Glycidol is a viscous liquid that is used as a stabilizer in the manufacture of vinyl polymers, as an additive for oil and synthetic hydraulic fluids, and as a diluent in some epoxy resins. Toxicology and carcinogenesis studies were conducted by administering glycidol (94% pure, containing 1.2% 3-methoxy-1,2-propanediol, 0.4% 3-chloro-1,2-propanediol, 2.8% diglycidyl ether, and 1.1% 2,6-dimethanol-1,4-dioxane) in water by gavage to groups of F344/N rats and B6C3F1 mice of each sex for 16 days, 13 weeks, or 2 years. Genetic toxicology studies were conducted in Salmonella typhimurium, Chinese hamster ovary (CHO) cells, Drosophila melanogaster, and the bone marrow of male B6C3F1 mice.
Glycidol doses for groups of five rats or five mice of each sex ranged from 37.5 to 600 mg/kg; vehicle controls received distilled water. All rats that received 600 mg/kg died between days 3 and 13. Edema and degeneration of the epididymal stroma, atrophy of the testis, and granulomatous inflammation of the epididymis occurred in males that received 300 mg/kg.
All mice that received 600 mg/kg and two males and two females that received 300 mg/kg died by day 4 of the studies. Focal demyelination in the medulla and thalamus of the brain occurred in all female mice that received 300 mg/kg.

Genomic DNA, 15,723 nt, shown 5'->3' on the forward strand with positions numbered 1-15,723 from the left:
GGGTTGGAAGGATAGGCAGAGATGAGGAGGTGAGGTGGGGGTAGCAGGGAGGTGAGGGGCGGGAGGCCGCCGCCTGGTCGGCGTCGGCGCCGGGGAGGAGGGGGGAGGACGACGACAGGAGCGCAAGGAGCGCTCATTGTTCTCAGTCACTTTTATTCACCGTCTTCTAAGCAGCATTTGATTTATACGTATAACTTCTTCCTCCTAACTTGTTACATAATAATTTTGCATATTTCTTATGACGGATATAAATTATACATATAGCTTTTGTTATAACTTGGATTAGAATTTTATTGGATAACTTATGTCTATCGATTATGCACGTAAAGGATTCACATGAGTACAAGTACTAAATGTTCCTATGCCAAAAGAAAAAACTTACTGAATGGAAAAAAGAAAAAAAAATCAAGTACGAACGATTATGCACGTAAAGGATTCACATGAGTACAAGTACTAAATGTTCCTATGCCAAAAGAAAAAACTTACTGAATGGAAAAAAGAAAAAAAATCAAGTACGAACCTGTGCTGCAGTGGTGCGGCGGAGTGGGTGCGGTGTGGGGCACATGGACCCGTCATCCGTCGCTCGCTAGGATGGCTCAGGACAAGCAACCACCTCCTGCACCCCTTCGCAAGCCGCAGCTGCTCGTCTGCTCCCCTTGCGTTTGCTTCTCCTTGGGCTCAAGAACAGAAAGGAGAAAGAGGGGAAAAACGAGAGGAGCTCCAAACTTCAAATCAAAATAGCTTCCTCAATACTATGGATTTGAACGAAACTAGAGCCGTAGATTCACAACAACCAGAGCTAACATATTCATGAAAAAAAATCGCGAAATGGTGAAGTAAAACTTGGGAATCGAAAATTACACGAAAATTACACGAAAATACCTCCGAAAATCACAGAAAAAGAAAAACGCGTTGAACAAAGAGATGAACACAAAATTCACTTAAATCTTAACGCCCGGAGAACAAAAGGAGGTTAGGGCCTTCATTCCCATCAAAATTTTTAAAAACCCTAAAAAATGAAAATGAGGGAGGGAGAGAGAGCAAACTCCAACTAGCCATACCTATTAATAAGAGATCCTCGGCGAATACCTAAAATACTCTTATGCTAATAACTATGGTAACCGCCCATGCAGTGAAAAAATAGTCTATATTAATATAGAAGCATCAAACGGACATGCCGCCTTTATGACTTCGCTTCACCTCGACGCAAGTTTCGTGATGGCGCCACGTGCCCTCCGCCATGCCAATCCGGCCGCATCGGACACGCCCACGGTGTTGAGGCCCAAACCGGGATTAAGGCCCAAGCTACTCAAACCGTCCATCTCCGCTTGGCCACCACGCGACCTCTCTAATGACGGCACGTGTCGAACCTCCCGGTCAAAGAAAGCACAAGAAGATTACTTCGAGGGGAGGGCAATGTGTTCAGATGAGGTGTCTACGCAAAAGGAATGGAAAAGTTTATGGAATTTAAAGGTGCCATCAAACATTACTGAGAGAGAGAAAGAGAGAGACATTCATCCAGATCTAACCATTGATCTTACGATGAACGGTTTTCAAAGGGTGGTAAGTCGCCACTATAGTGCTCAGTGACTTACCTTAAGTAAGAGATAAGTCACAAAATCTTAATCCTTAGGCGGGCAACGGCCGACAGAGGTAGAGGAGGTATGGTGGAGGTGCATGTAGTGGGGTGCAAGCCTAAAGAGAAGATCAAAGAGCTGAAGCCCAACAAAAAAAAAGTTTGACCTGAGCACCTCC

Doses for groups of 10 rats ranged from 25 to 400 mg/kg, and doses for groups of 10 mice ranged from 19 to 300 mg/kg; vehicle controls received distilled water. All rats that received 400 mg/kg died by week 2; three males and one female that received 200 mg/kg died during weeks 11-12. Final mean body weights of male rats that received 50, 100, or 200 mg/kg were 96%-85% that of vehicle controls; final mean body weights of female rats receiving the same doses were 95%-89% that of vehicle controls. Sperm count and sperm motility were reduced in male rats that received 100 or 200 mg/kg. Necrosis of the cerebellum, demyelineation in the medulla of the brain, tubular degeneration and/or necrosis of the kidney, lymphoid necrosis of the thymus, and testicular atrophy and/or degeneration occurred in rats that received 400 mg/kg.